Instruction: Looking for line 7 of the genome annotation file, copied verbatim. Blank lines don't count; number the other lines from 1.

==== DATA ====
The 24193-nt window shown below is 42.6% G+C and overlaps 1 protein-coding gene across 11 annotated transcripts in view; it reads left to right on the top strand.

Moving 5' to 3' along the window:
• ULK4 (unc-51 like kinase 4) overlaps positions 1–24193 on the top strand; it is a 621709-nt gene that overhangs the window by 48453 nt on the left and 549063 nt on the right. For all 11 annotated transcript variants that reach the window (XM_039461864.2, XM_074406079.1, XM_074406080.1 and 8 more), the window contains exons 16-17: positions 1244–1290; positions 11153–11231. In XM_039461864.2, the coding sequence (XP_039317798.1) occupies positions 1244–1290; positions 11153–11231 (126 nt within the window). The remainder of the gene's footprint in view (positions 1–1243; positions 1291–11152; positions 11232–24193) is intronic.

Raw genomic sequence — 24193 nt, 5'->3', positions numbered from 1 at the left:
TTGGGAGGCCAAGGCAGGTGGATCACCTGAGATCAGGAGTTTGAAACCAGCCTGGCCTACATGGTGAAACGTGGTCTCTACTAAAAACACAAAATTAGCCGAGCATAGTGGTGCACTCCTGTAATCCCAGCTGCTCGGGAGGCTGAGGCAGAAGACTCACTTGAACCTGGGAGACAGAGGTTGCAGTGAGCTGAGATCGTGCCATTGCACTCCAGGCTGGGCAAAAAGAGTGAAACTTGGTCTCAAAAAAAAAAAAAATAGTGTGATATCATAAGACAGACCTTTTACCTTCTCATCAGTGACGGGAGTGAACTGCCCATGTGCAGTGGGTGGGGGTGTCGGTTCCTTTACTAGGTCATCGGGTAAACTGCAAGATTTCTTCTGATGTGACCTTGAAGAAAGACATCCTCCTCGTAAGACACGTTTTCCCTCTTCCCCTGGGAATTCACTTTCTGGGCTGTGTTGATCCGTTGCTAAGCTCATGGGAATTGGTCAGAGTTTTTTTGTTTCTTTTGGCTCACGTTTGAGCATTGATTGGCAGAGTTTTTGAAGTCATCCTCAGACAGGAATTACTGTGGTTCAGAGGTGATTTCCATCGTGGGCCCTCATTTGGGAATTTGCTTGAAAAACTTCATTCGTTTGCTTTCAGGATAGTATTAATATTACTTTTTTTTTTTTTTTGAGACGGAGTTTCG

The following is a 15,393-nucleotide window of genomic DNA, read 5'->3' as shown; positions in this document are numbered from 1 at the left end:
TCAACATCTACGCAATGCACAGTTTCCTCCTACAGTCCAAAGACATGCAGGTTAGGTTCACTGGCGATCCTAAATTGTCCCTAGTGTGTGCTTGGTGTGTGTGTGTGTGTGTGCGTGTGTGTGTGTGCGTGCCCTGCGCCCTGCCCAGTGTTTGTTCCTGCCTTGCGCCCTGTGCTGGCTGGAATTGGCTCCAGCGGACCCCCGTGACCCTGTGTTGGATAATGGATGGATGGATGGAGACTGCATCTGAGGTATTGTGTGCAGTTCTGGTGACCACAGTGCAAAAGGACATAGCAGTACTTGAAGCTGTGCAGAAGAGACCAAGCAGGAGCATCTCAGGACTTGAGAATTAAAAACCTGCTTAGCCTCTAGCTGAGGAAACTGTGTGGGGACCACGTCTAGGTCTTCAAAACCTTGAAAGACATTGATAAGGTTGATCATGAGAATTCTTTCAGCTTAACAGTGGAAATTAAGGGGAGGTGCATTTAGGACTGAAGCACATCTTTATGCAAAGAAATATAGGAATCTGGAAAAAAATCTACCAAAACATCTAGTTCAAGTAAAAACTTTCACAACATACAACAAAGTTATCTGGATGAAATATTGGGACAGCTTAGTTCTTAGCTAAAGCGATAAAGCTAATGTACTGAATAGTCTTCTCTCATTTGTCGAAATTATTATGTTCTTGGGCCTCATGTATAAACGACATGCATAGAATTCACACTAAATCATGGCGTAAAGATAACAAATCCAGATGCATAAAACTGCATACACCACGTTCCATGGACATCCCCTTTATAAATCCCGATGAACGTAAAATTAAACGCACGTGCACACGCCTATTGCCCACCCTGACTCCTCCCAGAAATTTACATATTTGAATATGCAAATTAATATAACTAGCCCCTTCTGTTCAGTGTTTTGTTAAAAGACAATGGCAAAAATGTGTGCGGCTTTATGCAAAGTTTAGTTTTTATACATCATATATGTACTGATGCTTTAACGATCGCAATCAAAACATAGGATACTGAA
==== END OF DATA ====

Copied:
TCAACATCTACGCAATGCACAGTTTCCTCCTACAGTCCAAAGACATGCAGGTTAGGTTCACTGGCGATCCTAAATTGTCCCTAGTGTGTGCTTGGTGTGTGTGTGTGTGTGTGCGTGTGTGTGTGTGCGTGCCCTGCGCCCTGCCCAGTGTTTGTTCCTGCCTTGCGCCCTGTGCTGGCTGGAATTGGCTCCAGCGGACCCCCGTGACCCTGTGTTGGATAATGGATGGATGGATGGAGACTGCATCTGAGGTATTGTGTGCAGTTCTGGTGACCACAGTGCAAAAGGACATAGCAGTACTTGAAGCTGTGCAGAAGAGACCAAGCAGGAGCATCTCAGGACTTGAGAATTAAAAACCTGCTTAGCCTCTAGCTGAGGAAACTGTGTGGGGACCACGTCTAGGTCTTCAAAACCTTGAAAGACATTGATAAGGTTGATCATGAGAATTCTTTCAGCTTAACAGTGGAAATTAAGGGGAGGTGCATTTAGGACTGAAGCACATCTTTATGCAAAGAAATATAGGAATCTGGAAAAAAATCTACCAAAACATCTAGTTCAAGTAAAAACTTTCACAACATACAACAAAGTTATCTGGATGAAATATTGGGACAGCTTAGTTCTTAGCTAAAGCGATAAAGCTAATGTACTGAATAGTCTTCTCTCATTTGTCGAAATTATTATGTTCTTGGGCCTCATGTATAAACGACATGCATAGAATTCACACTAAATCATGGCGTAAAGATAACAAATCCAGATGCATAAAACTGCATACACCACGTTCCATGGACATCCCCTTTATAAATCCCGATGAACGTAAAATTAAACGCACGTGCACACGCCTATTGCCCACCCTGACTCCTCCCAGAAATTTACATATTTGAATATGCAAATTAATATAACTAGCCCCTTCTGTTCAGTGTTTTGTTAAAAGACAATGGCAAAAATGTGTGCGGCTTTATGCAAAGTTTAGTTTTTATACATCATATATGTACTGATGCTTTAACGATCGCAATCAAAACATAGGATACTGAA